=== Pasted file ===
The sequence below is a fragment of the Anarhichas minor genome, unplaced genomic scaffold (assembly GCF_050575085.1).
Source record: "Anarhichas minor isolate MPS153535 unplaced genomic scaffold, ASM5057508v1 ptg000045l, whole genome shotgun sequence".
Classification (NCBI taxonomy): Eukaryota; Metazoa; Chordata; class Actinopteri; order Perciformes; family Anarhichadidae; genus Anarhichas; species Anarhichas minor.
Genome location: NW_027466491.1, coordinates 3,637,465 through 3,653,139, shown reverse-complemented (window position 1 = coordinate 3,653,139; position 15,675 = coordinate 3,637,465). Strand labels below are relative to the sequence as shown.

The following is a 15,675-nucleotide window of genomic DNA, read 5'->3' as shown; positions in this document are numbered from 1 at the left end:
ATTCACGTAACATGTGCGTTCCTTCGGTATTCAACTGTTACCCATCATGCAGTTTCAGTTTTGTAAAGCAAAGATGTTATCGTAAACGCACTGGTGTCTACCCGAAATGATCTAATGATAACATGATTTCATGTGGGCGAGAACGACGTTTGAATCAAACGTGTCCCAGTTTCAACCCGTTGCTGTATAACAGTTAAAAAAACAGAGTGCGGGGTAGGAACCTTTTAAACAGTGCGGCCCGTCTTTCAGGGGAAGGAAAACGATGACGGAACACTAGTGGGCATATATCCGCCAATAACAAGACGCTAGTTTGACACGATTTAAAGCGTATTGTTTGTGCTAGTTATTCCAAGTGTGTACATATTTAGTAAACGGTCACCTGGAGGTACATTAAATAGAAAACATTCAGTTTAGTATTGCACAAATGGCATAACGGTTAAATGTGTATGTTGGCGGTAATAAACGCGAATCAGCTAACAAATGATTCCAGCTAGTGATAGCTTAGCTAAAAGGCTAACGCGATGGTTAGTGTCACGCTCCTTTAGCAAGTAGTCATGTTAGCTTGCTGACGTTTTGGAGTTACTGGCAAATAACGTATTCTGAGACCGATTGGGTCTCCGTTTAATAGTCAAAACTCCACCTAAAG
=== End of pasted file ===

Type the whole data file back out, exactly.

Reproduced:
The sequence below is a fragment of the Anarhichas minor genome, unplaced genomic scaffold (assembly GCF_050575085.1).
Source record: "Anarhichas minor isolate MPS153535 unplaced genomic scaffold, ASM5057508v1 ptg000045l, whole genome shotgun sequence".
Classification (NCBI taxonomy): Eukaryota; Metazoa; Chordata; class Actinopteri; order Perciformes; family Anarhichadidae; genus Anarhichas; species Anarhichas minor.
Genome location: NW_027466491.1, coordinates 3,637,465 through 3,653,139, shown reverse-complemented (window position 1 = coordinate 3,653,139; position 15,675 = coordinate 3,637,465). Strand labels below are relative to the sequence as shown.

The following is a 15,675-nucleotide window of genomic DNA, read 5'->3' as shown; positions in this document are numbered from 1 at the left end:
ATTCACGTAACATGTGCGTTCCTTCGGTATTCAACTGTTACCCATCATGCAGTTTCAGTTTTGTAAAGCAAAGATGTTATCGTAAACGCACTGGTGTCTACCCGAAATGATCTAATGATAACATGATTTCATGTGGGCGAGAACGACGTTTGAATCAAACGTGTCCCAGTTTCAACCCGTTGCTGTATAACAGTTAAAAAAACAGAGTGCGGGGTAGGAACCTTTTAAACAGTGCGGCCCGTCTTTCAGGGGAAGGAAAACGATGACGGAACACTAGTGGGCATATATCCGCCAATAACAAGACGCTAGTTTGACACGATTTAAAGCGTATTGTTTGTGCTAGTTATTCCAAGTGTGTACATATTTAGTAAACGGTCACCTGGAGGTACATTAAATAGAAAACATTCAGTTTAGTATTGCACAAATGGCATAACGGTTAAATGTGTATGTTGGCGGTAATAAACGCGAATCAGCTAACAAATGATTCCAGCTAGTGATAGCTTAGCTAAAAGGCTAACGCGATGGTTAGTGTCACGCTCCTTTAGCAAGTAGTCATGTTAGCTTGCTGACGTTTTGGAGTTACTGGCAAATAACGTATTCTGAGACCGATTGGGTCTCCGTTTAATAGTCAAAACTCCACCTAAAG